THE boom time of government grants and millions of pounds of funding flooding into 1066 Country is over.
Hastings Borough Council (HBC) announced last week it would be shedding 46 jobs after discovering its government funding is set to plummet by 48 per cent over the next four years.
And this week East Sussex County Council (ESCC) has revealed plans to address a £100million drop over the next four years.
Locals, it seems, are going to have to get used to less services. The money coming in to HBC works out at £70 less for every man, woman and child. Clearly then, something has to give.
Already earmarked for the chop is 10 per cent of the cash handed out to support large-scale local festivals like Jack-in-the-Green, jobs in housing, waste and street wardens and - perhaps indicative of direction Hastings will be shoehorned into in the near future - an entire department in charge of the town’s regeneration.
The leader of HBC called it “the most difficult budget” he had ever been involved in, and this week, the deputy leader of ESCC, Cllr Tony Reid, said his authority faced making “tough choices” and admitted “some decisions will be painful”.
He said: “All departments will have to make some cuts and funding for some work will have to stop completely.”
Funding for adult social care appears the most under threat, with the authority proposing a £14.2million drop in funding.
And this is not just bad news for the near 200 workers who will be axed this year, but also for the charities which will be left taking the strain as people look elsewhere for services previously offered by local authorities.
Once such is the Parchment Trust, which offers day support to more than 150 disabled youngsters each week across two centres.
Andrew Phillips, the charity’s general manager, says interest in both the horticultural project at Friary Gardens and a day care centre in Nelson Road has skyrocketed since the recession hit.
“We have certainly noticed an increase in demand over the last six months as services become less and less available elsewhere,” he told the Observer.
But, despite extra demands put on the charity, its funding levels have been cut back. “We
have services commissioned from Hastings Borough Council, East Sussex County Council, the NHS and also some London boroughs who have people in residential care down here.
“Essentially they pay us to provide support so they do not have to. But we have noticed a dip in funding. It has not increased in line with inflation so in real terms we have less to spend on our service users.”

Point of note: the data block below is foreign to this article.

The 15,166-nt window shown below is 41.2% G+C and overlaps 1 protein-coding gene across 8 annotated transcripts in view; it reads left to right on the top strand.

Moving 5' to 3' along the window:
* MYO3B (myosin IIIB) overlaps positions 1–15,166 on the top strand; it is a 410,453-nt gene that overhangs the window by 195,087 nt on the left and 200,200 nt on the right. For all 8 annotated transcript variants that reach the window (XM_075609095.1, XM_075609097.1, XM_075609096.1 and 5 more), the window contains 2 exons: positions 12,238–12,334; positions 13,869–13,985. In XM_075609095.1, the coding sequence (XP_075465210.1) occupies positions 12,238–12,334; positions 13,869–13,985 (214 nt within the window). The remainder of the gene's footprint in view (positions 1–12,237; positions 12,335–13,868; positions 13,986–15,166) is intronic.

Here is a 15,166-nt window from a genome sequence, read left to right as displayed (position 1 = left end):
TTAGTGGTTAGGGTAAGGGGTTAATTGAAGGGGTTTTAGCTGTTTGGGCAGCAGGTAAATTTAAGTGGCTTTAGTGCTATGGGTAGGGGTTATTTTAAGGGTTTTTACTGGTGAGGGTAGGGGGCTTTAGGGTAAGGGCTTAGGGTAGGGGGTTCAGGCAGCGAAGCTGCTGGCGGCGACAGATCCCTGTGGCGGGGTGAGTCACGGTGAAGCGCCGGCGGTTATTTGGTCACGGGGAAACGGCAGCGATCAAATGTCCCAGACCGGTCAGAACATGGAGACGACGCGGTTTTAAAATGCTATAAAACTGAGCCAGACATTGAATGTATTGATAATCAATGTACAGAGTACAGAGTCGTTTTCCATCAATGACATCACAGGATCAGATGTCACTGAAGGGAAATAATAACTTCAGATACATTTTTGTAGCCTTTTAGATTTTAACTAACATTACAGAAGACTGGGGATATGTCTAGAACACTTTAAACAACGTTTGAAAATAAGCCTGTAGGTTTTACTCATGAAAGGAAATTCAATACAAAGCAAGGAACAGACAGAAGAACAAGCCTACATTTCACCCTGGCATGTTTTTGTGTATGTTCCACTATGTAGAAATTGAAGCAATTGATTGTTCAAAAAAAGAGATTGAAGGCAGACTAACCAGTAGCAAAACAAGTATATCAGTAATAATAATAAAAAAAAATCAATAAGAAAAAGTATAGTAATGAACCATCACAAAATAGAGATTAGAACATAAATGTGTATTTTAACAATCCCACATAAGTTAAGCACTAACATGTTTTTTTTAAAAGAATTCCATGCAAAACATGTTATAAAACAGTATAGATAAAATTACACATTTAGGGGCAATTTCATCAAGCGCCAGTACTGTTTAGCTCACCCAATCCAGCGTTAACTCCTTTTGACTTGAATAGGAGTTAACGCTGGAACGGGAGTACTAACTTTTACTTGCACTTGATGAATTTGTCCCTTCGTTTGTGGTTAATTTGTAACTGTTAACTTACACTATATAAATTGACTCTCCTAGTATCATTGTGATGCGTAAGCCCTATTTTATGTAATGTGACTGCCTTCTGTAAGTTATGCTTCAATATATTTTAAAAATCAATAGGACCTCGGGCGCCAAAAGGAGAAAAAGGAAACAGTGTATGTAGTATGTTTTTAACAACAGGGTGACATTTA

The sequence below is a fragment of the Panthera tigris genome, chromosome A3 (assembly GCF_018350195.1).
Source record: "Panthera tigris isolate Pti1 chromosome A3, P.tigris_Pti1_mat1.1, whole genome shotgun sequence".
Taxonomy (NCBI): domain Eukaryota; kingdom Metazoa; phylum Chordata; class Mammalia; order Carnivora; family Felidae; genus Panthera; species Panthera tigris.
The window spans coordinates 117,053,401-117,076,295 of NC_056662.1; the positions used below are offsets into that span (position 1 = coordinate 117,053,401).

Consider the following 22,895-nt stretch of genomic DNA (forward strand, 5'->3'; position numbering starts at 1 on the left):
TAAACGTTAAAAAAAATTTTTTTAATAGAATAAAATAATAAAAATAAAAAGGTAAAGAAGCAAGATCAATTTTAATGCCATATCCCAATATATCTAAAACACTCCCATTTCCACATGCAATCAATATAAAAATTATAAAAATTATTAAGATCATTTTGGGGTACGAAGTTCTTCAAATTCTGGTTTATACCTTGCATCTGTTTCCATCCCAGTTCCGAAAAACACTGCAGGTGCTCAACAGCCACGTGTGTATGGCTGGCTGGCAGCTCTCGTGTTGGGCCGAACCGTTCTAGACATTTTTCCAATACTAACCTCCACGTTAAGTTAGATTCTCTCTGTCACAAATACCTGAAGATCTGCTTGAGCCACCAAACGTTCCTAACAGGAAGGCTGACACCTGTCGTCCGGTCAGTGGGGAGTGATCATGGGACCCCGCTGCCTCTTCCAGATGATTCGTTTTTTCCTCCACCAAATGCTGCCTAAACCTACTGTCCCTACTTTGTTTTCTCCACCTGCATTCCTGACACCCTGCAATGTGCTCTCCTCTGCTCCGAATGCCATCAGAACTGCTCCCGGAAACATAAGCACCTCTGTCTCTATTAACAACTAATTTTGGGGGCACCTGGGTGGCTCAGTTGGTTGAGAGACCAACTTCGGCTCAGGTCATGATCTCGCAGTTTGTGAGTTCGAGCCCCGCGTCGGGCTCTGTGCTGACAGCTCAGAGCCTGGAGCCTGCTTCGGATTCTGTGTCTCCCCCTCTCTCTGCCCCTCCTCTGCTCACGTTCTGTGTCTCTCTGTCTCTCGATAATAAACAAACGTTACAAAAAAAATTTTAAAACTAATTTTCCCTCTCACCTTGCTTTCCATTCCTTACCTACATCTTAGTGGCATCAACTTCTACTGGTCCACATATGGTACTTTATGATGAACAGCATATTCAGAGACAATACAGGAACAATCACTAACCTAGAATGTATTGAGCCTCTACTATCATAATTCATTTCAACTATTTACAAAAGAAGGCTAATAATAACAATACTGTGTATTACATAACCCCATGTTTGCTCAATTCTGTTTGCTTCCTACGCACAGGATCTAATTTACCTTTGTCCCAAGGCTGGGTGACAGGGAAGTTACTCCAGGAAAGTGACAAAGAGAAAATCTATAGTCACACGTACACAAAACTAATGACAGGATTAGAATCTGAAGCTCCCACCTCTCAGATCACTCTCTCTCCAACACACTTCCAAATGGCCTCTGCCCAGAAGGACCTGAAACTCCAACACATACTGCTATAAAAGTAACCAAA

Some of the London boroughs are now planning to cut payments by 10 per cent and ESCC is preparing to cut all funding to anyone not deemed to be in a critical situation - meaning yet more struggles for the Parchment Trust and similar charities.
This, Mr Phillips says, would have a huge affect on local vulnerable people - and not just those helped by the Parchment Trust. “This is a significant threat. A lot of the people we support live at home. Our day centre provisions allow parents and carers the opportunity to go out and work. Many have said to us that if the funding for their children was stopped, they would have to decide whether to give up their jobs or send their child into residential care. In the long-term, introducing such a blanket cut in funding could prove very costly, not to mention the moral obligation.”
Other groups have not been so lucky. Decoda, which ran a well-attended music gym for profoundly disabled youngsters, was forced to close after its funding was stopped. And there is a real fear locally that others will follow.
Hastings’ MP Amber Rudd had urged decision-makers to prop up such groups, but her suggestion the cash could be found by merging services between local authorities has been dismissed.
Quite simply, there does not seem to be the money to sustain Hastings’ rapid regeneration.
Large-scale projects like the Hastings Bexhill Link Road have been put on the back-burner as the Coalition Government calls a temporary halt on many multi-million pound projects.